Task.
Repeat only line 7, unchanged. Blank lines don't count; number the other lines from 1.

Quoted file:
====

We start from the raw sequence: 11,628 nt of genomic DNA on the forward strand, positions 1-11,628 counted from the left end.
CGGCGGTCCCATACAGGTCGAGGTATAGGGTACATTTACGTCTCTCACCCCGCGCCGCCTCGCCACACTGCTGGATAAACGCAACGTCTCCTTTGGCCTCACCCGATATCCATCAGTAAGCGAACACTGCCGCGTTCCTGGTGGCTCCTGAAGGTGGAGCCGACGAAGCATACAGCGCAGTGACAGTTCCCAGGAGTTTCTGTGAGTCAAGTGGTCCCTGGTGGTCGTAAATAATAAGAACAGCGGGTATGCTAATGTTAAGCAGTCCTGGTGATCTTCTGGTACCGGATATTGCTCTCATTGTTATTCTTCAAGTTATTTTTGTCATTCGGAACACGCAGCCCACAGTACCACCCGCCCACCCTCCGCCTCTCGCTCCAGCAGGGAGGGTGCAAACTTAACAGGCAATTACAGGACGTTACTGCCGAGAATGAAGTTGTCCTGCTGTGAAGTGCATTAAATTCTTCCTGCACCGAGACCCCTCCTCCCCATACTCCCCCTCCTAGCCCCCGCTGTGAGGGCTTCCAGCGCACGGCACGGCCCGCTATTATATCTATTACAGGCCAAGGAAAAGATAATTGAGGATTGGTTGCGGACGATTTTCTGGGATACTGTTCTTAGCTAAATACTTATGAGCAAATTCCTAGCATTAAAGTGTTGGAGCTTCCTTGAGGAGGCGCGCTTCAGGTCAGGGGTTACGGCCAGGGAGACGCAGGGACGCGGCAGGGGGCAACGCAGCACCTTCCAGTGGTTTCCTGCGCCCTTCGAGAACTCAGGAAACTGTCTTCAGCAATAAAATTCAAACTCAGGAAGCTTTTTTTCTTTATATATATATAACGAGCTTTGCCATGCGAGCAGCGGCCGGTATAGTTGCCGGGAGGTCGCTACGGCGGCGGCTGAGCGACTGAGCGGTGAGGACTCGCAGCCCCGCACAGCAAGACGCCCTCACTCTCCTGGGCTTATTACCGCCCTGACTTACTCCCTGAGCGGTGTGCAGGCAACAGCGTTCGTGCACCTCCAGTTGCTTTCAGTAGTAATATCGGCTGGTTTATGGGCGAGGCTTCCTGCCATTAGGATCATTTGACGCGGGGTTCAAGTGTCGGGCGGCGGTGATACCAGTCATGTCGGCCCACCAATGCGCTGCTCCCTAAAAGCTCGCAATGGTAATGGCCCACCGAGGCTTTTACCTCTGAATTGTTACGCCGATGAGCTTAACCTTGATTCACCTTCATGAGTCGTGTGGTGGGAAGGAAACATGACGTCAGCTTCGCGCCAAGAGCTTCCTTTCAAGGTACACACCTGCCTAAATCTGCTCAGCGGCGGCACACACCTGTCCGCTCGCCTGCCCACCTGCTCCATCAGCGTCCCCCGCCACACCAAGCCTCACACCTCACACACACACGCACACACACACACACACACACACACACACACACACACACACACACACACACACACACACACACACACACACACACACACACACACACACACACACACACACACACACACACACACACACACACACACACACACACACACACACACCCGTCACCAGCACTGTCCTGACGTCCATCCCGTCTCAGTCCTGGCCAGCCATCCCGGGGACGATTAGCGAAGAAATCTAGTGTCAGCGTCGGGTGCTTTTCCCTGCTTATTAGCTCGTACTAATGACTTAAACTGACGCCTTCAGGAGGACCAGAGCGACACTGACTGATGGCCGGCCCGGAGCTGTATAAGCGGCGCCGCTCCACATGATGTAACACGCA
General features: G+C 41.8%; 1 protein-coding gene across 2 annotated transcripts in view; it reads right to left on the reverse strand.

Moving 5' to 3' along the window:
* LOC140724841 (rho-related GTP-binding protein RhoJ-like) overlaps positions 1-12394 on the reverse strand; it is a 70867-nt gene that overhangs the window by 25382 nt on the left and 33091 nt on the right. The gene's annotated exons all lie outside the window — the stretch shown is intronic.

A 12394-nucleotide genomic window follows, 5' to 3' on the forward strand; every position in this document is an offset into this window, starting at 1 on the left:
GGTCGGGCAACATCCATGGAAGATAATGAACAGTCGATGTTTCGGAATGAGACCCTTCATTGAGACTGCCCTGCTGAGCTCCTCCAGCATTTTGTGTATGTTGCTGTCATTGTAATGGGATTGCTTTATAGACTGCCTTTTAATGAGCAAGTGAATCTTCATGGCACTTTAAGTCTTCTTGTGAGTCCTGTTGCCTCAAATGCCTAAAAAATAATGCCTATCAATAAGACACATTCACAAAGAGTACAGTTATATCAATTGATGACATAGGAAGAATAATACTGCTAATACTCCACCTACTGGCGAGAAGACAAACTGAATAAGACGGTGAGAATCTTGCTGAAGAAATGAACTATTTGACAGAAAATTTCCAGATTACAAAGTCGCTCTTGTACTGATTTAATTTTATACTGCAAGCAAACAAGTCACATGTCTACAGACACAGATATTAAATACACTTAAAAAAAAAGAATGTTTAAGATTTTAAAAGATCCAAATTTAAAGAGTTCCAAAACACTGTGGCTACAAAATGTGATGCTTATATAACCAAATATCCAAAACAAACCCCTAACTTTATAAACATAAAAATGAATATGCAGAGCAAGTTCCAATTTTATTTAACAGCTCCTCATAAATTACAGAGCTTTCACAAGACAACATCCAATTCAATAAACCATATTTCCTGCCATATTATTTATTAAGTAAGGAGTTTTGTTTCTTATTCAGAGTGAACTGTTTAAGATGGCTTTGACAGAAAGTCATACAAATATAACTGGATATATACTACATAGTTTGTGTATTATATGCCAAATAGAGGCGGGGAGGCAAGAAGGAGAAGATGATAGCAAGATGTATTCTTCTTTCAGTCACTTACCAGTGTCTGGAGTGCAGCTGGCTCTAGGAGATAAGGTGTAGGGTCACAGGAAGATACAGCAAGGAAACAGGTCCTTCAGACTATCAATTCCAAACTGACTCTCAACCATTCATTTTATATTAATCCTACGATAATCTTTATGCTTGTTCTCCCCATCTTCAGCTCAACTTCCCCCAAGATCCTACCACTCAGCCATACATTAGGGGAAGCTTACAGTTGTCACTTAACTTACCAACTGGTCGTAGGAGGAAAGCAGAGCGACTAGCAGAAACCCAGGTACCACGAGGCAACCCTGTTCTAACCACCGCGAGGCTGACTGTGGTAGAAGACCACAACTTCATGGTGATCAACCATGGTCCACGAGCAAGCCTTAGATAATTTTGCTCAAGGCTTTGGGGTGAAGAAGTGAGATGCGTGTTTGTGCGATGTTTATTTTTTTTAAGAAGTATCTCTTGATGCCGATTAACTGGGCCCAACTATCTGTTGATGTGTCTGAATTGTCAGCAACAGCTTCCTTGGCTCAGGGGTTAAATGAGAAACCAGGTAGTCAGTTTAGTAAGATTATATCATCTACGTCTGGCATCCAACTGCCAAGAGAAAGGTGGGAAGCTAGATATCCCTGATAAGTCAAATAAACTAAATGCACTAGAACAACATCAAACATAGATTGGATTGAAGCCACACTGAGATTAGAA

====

GGTCGGGCAACATCCATGGAAGATAATGAACAGTCGATGTTTCGGAATGAGACCCTTCATTGAGACTGCCCTGCTGAGCTCCTCCAGCATTTTGTGTATGTTGCTGTCATTGTAATGGGATTGCTTTATAGACTGCCTTTTAATGAGCAAGTGAATCTTCATGGCACTTTAAGTCTTCTTGTGAGTCCTGTTGCCTCAAATGCCTAAAAAATAATGCCTATCAATAAGACACATTCACAAAGAGTACAGTTATATCAATTGATGACATAGGAAGAATAATACTGCTAATACTCCACCTACTGGCGAGAAGACAAACTGAATAAGACGGTGAGAATCTTGCTGAAGAAATGAACTATTTGACAGAAAATTTCCAGATTACAAAGTCGCTCTTGTACTGATTTAATTTTATACTGCAAGCAAACAAGTCACATGTCTACAGACACAGATATTAAATACACTTAAAAAAAAAGAATGTTTAAGATTTTAAAAGATCCAAATTTAAAGAGTTCCAAAACACTGTGGCTACAAAATGTGATGCTTATATAACCAAATATCCAAAACAAACCCCTAACTTTATAAACATAAAAATGAATATGCAGAGCAAGTTCCAATTTTATTTAACAGCTCCTCATAAATTACAGAGCTTTCACAAGACAACATCCAATTCAATAAACCATATTTCCTGCCATATTATTTATTAAGTAAGGAGTTTTGTTTCTTATTCAGAGTGAACTGTTTAAGATGGCTTTGACAGAAAGTCATACAAATATAACTGGATATATACTACATAGTTTGTGTATTATATGCCAAATAGAGGCGGGGAGGCAAGAAGGAGAAGATGATAGCAAGATGTATTCTTCTTTCAGTCACTTACCAGTGTCTGGAGTGCAGCTGGCTCTAGGAGATAAGGTGTAGGGTCACAGGAAGATACAGCAAGGAAACAGGTCCTTCAGACTATCAATTCCAAACTGACTCTCAACCATTCATTTTATATTAATCCTACGATAATCTTTATGCTTGTTCTCCCCATCTTCAGCTCAACTTCCCCCAAGATCCTACCACTCAGCCATACATTAGGGGAAGCTTACAGTTGTCACTTAACTTACCAACTGGTCGTAGGAGGAAAGCAGAGCGACTAGCAGAAACCCAGGTACCACGAGGCAACCCTGTTCTAACCACCGCGAGGCTGACTGTGGTAGAAGACCACAACTTCATGGTGATCAACCATGGTCCACGAGCAAGCCTTAGATAATTTTGCTCAAGGCTTTGGGGTGAAGAAGTGAGATGCGTGTTTGTGCGATGTTTATTTTTTTTAAGAAGTATCTCTTGATGCCGATTAACTGGGCCCAACTATCTGTTGATGTGTCTGAATTGTCAGCAACAGCTTCCTTGGCTCAGGGGTTAAATGAGAAACCAGGTAGTCAGTTTAGTAAGATTATATCATCTACGTCTGGCATCCAACTGCCAAGAGAAAGGTGGGAAGCTAGATATCCCTGATAAGTCAAATAAACTAAATGCACTAGAACAACATCAAACATAGATTGGATTGAAGCCACACTGAGATTAGAA